Open Championship winners Rory McIlroy and Shane Lowry are the marquee names on the European Tour this week as we take in the Irish Open and Steve Rawlings is here with the preview...
“High-class winners have won at the venue, past winners have a great record in the event and in what isn’t the strongest of tournaments, Rory’s a fair price.”
The Irish Open has had a bit of a chequered history. There have been spells when the event wasn't played at all and there were even a few years in the 1970s when it was known as the Carroll's International but it's been an ever-present on the European Tour since 1974.
Last year's renewal wasn't the strongest when staged in late September, following the European Tour's pandemic-enforced break, but the tournament has generally gone from strength to strength and with the likes of Rory McIlroy, Shane Lowry and Tommy Fleetwood in the field this week, this year's renewal is a fair one.
It's a nomadic event and this year we're off to the Mount Juliet Estate in Co Kilkenny for what is the 66th edition.
Mount Juliet Estate, Thomastown, Co Kilkenny, Ireland
Par 72, 7,250 yards
Mount Juliet is a Jack Nicklaus designed parkland course with generous fairways framed majestically by mature oak and beech trees.
Having opened in 1991, Mount Juliet hosted this event in 1993, '94 and '95, as well as the Irish Senior Open in 1999 and the WGC - American Express (now the WGC-Mexico Championship) in 2002 and 2004 when conditions varied greatly. Tiger Woods won the 2002 edition in 25-under-par and in wet and windier conditions two years later, Ernie Els beat Thomas Bjorn by a stroke in 18-under-par.
Live on Sky Sports all four days, beginning at 10:00 on Thursday
Last Six Winners with Pre-event Exchange Prices
2020- John Catlin -10 65.064/1
2019 - Jon Rahm -16 10.09/1
2018 - Russell Knox -14 (playoff) 28.027/1
2017 - Jon Rahm -24 17.5
2016 - Rory McIlroy -12 5.49/2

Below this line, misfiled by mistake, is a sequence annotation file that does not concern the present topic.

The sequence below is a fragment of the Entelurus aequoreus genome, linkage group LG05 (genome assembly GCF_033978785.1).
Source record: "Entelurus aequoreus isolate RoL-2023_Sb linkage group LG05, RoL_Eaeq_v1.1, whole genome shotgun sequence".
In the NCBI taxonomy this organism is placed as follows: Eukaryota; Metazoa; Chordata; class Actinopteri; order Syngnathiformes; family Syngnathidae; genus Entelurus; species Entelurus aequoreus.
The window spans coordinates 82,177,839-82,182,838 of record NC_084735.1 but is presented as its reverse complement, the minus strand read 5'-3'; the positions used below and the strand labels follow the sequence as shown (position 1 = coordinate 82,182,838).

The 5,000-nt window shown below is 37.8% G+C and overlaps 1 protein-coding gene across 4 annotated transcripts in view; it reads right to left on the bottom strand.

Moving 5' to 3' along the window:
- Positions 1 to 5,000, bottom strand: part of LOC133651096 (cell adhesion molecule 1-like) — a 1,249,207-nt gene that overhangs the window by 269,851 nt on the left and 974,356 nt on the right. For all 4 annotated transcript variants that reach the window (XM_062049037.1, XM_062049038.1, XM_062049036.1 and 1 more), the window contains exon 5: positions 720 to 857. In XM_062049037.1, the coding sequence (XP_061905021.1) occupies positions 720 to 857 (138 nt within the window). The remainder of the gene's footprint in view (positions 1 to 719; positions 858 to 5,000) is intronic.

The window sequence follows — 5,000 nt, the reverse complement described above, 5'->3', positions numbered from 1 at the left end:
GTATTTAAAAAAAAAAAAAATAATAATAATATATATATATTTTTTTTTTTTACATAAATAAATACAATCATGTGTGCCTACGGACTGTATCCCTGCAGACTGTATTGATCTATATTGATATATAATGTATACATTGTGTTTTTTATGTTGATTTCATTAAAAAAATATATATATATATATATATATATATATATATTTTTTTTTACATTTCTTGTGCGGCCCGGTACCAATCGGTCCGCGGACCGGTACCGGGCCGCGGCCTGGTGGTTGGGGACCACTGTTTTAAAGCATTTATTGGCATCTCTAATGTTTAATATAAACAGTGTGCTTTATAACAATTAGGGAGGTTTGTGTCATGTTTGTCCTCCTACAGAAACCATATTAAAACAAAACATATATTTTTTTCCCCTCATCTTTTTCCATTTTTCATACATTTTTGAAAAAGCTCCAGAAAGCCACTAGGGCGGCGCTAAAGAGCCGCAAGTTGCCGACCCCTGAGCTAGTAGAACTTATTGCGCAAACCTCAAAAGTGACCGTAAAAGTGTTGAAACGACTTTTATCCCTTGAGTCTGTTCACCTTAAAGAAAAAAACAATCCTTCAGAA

2015 - Soren Kjeldsen -2 (playoff) 340.0339/1
Irish Open Results at Mount Juliet
1st Nick Faldo -12 (playoff)
2nd Jose Maria Olazabal -12
3rd David Frost -9
1st Bernard Langer -13
T2nd John Daly -12
T2nd Robert Allenby -12
1st Sam Torrance -11 (playoff)
T2nd Howard Clark -11
T2nd Robert Allenby -11
WGC Results at Mount Juliet
1st Tiger Woods -25 DD 24 DA 24 GIR 3 SC 1 PA 6
2nd Retief Goosen -24 DD 9 DA 12 GIR 12 SC 7 PA 3
3rd Vijay Singh -21 DD 24 DA 24 GIR 3 SC 1 PA 6
1st Ernie Els -18 DD 2 DA 62 GIR 11 SC 1 PA 1
2nd Thomas Bjorn -17 DD 8 DA 12 GIR 1 SC 4 PA 22
3rd David Howell -13 DD 37 DA 4 GIR 3 SC 20 PA 12
DD = Driving Distance
DA = Driving Accuracy
GIR = Greens In Regulation
SC = Scrambling
PA = Putting Average
What Will it Take to Win the Irish Open?
We probably shouldn't read too much into the stats of just two editions, but we can see that a great short game and a hot putter were the secrets to success in both 2002 and 2004.
If the conditions are fair, which they're forecasted to be, we can expect another very low scoring event at what appears to be an easy venue for the pros. When Woods won here in 2002, a bogey at the 72nd hole was his only dropped shot of the week.
Will the Cream Rise to the Top Again?
The six-time major winner, Nick Faldo, won the third of his three straight Irish Open titles at Mount Juliet back in 1993 and every winner at the course has been straight out of the top drawer.
Bernard Langer, who won the US Masters twice won the '94 edition and the 1995 winner, Sam Torrance was a stalwart on the European Tour for many a year, winning 21 titles and appearing in eight Ryder Cups.